What is Herpes Zoster and What Does it Do?
Herpes Zoster, otherwise known as Zoster or Shingles, is a reaction to the varicella-zoster virus reactivating from its inactive state. Accompanied by pain and dermatitis, Herpes Zoster can be not only extremely uncomfortable, it can be downright dangerous. Diagnosis is usually through the painful rash and treatments are generally available for symptomatic relief along with general anti-viral medication to slow and weaken the underlying cause.
How it’s treated
Treatment via oral antiviral medication generally has positive effects on both the severity and duration of the rash and may offer other benefits to the underlying cause. Treatment via oral antiviral medication should begin as soon as possible and will be most effective if given within seventy-two hours of the initial appearance of any skin lesions or rashes. Corticosteroids do not appear to be effective in the treatment of Herpes Zoster related dermatitis. More effective than treatment for the underlying virus is the administration of the recombinant Herpes Zoster vaccine for adults who have immune systems capable of supporting the vaccine and antibody process.
The vaccine involves two doses given two to six months apart for the older form of the vaccine. The newer recombinant vaccine is given in a higher dose at a similar frequency which may be of an issue with immune-compromised patients. For these patients, data is not yet conclusive and there are currently no recommendations regarding the administration of the vaccine to individuals with compromised immune systems. Of particular interest is the fact the fewer than four percent of infected individuals develop another outbreak of Herpes Zoster, but a great deal of those who do experience an outbreak will have pain that continues for months or years. Antivirals are especially beneficial to these patients are most likely beneficial for immune-compromised individuals as well.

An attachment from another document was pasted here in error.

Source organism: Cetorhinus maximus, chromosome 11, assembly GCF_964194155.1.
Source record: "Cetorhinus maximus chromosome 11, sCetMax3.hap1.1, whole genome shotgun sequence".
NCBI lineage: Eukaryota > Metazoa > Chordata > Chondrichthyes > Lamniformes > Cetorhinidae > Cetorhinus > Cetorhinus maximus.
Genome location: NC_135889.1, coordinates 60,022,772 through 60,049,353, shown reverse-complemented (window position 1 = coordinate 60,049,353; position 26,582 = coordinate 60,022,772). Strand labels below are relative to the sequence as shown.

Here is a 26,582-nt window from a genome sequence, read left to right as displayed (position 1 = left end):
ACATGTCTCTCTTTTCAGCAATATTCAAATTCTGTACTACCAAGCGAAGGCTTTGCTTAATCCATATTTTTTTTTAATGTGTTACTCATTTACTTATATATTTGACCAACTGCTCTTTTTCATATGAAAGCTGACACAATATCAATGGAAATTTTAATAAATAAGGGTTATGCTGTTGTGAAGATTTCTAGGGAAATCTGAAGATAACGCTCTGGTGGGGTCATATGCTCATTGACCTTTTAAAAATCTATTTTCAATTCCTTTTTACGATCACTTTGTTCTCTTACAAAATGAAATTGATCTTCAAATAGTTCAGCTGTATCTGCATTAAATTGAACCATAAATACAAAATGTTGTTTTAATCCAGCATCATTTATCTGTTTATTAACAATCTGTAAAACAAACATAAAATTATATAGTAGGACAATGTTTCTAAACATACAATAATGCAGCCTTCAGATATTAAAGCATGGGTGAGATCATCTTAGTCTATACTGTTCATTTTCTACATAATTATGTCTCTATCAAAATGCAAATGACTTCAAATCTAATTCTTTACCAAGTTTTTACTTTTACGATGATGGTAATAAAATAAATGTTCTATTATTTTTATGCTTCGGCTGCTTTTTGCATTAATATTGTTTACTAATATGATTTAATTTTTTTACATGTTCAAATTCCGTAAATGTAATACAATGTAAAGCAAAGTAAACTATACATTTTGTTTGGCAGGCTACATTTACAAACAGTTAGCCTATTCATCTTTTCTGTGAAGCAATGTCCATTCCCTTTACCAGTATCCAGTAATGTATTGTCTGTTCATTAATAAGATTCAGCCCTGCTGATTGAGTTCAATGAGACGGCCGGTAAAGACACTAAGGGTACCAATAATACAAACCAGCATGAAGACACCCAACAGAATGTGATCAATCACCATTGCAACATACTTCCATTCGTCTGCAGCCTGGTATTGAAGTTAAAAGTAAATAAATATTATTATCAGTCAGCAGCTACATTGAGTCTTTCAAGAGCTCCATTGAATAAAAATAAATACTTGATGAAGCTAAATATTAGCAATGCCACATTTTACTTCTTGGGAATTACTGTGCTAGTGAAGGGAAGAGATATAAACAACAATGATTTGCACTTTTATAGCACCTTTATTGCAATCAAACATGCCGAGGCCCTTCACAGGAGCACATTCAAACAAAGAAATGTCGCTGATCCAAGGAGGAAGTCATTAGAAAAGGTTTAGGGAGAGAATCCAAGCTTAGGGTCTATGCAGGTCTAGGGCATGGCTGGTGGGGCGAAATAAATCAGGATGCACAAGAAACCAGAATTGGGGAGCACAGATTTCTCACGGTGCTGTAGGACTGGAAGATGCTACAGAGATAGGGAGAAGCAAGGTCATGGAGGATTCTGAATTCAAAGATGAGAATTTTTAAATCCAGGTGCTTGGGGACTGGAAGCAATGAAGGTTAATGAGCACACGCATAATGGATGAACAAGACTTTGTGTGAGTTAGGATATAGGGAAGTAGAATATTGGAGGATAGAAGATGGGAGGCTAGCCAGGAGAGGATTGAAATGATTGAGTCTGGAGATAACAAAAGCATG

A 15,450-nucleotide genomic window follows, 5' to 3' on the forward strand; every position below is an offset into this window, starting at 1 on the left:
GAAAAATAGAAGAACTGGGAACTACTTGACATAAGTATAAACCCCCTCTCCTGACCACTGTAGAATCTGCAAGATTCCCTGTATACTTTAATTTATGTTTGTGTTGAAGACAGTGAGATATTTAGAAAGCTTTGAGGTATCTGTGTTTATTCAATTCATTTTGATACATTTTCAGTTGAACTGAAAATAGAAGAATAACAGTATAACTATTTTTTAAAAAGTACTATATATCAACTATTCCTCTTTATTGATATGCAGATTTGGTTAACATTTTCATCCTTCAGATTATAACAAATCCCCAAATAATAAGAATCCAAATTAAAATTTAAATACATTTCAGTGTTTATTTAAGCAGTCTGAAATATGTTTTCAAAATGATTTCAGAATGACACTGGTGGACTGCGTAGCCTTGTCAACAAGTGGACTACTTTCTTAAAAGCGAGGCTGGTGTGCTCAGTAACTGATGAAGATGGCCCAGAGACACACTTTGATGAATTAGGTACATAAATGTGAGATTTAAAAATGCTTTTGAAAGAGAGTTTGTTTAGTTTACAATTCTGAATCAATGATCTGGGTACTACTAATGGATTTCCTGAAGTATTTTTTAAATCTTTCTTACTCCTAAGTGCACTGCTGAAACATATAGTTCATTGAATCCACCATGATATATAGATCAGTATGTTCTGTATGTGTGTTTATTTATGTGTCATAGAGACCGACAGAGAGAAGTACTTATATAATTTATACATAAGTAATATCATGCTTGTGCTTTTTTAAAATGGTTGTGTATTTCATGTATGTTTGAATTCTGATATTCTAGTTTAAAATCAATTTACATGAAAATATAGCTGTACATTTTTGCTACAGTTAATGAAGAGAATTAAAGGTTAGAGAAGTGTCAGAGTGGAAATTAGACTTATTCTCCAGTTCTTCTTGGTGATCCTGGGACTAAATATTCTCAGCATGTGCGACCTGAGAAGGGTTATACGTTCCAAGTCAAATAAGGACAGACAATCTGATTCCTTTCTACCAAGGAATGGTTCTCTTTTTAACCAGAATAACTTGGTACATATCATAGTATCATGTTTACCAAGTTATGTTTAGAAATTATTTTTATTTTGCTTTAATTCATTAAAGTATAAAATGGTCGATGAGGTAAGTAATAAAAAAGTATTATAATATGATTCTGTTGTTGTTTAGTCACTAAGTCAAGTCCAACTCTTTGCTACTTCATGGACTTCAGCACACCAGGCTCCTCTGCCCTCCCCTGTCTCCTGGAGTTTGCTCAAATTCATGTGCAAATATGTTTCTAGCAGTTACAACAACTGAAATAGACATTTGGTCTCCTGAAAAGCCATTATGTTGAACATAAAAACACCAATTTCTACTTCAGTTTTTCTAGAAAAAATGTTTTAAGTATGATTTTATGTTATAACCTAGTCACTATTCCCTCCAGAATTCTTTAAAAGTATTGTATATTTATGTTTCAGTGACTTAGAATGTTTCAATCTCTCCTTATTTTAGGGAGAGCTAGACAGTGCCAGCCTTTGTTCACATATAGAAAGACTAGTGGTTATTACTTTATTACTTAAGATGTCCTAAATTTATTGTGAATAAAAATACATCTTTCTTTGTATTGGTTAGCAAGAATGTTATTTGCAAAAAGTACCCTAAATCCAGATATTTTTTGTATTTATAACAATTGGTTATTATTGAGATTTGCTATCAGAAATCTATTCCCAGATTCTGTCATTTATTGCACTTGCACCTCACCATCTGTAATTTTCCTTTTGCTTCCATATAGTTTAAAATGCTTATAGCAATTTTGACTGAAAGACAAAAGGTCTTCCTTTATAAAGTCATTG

Treatment with analgesics can help to mitigate the pain of Herpes Zoster related outbreaks and while topical creams do not appear to aid in the healing of acute dermatitis, these treatments may offer palliative relief especially among chronic sufferers and those of advanced age. It should be noted that the Herpes Zoster vaccine is recommended for all individuals, the recombinant version of the vaccine should be given to individuals who display no sign of compromised immune function. Drugs that are implicated in the treatment of Herpes Zoster, including interactions, include but are not limited to:
The painful rash of Herpes Zoster is caused by a viral infection. Although the rash can appear anywhere on the body, it most often appears as one stripe of blisters, wrapping around either the left or the right side of the middle of the body. The underlying cause, the varicella-zoster virus is the same virus that causes the chickenpox. When an individual has had the chickenpox, the virus will lie inactive in the nerve tissue that is near the spinal cord and brain. Many later the virus can activate again and cause the rash associated with Herpes Zoster. While Herpes Zoster isn’t a life-threatening condition, the rash can be extremely painful and nearly all affected individuals will need some type of palliative care along with oral antiviral medications to manage the active flare-up of the virus. Vaccines can be extremely useful in reducing the risk of Herpes Zoster.
Early treatment for Herpes Zoster by oral antiviral medication and topical treatment can help to both shorten the duration of a Herpes Zoster outbreak and also help to lessen the chance of further complications from the Herpes Zoster infection. If you think that you have a Herpes Zoster infection you should visit your primary care physician as soon as possible. Your primary care physician may prescribe Viagra en Suisse medication and topical relief creams as well as order additional tests to determine the activity level of the virus.
Seek a physician
Your primary care physician may refer you to a specialist for further treatment and to rule out the possibility of further complications related to a Herpes Zoster outbreak. If your primary care physician refers you to a dermatologist for treatment related to your Herpes Zoster infection, you should make the appointment as soon as possible after you have seen your primary care physician. Your primary care physician should also be informed of any additional test results or treatments.